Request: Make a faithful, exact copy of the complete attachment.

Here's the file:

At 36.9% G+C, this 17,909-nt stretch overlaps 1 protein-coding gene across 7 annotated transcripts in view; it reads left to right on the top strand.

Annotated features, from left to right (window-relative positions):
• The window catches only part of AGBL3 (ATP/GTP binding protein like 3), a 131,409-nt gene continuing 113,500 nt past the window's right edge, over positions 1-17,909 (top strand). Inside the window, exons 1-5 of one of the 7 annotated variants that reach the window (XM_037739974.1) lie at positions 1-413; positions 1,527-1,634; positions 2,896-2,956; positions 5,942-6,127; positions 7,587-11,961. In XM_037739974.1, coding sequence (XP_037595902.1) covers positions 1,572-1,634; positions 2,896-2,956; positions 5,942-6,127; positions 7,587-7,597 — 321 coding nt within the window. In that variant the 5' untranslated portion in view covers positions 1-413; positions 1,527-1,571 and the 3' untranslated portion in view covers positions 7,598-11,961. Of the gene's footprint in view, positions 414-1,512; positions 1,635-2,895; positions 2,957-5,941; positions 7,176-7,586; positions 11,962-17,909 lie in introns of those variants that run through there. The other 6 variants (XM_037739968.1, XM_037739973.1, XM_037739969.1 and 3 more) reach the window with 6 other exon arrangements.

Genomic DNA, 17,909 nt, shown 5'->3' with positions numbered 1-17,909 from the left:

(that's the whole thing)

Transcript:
At 36.9% G+C, this 17,909-nt stretch overlaps 1 protein-coding gene across 7 annotated transcripts in view; it reads left to right on the top strand.

Annotated features, from left to right (window-relative positions):
• The window catches only part of AGBL3 (ATP/GTP binding protein like 3), a 131,409-nt gene continuing 113,500 nt past the window's right edge, over positions 1-17,909 (top strand). Inside the window, exons 1-5 of one of the 7 annotated variants that reach the window (XM_037739974.1) lie at positions 1-413; positions 1,527-1,634; positions 2,896-2,956; positions 5,942-6,127; positions 7,587-11,961. In XM_037739974.1, coding sequence (XP_037595902.1) covers positions 1,572-1,634; positions 2,896-2,956; positions 5,942-6,127; positions 7,587-7,597 — 321 coding nt within the window. In that variant the 5' untranslated portion in view covers positions 1-413; positions 1,527-1,571 and the 3' untranslated portion in view covers positions 7,598-11,961. Of the gene's footprint in view, positions 414-1,512; positions 1,635-2,895; positions 2,957-5,941; positions 7,176-7,586; positions 11,962-17,909 lie in introns of those variants that run through there. The other 6 variants (XM_037739968.1, XM_037739973.1, XM_037739969.1 and 3 more) reach the window with 6 other exon arrangements.

Genomic DNA, 17,909 nt, shown 5'->3' with positions numbered 1-17,909 from the left: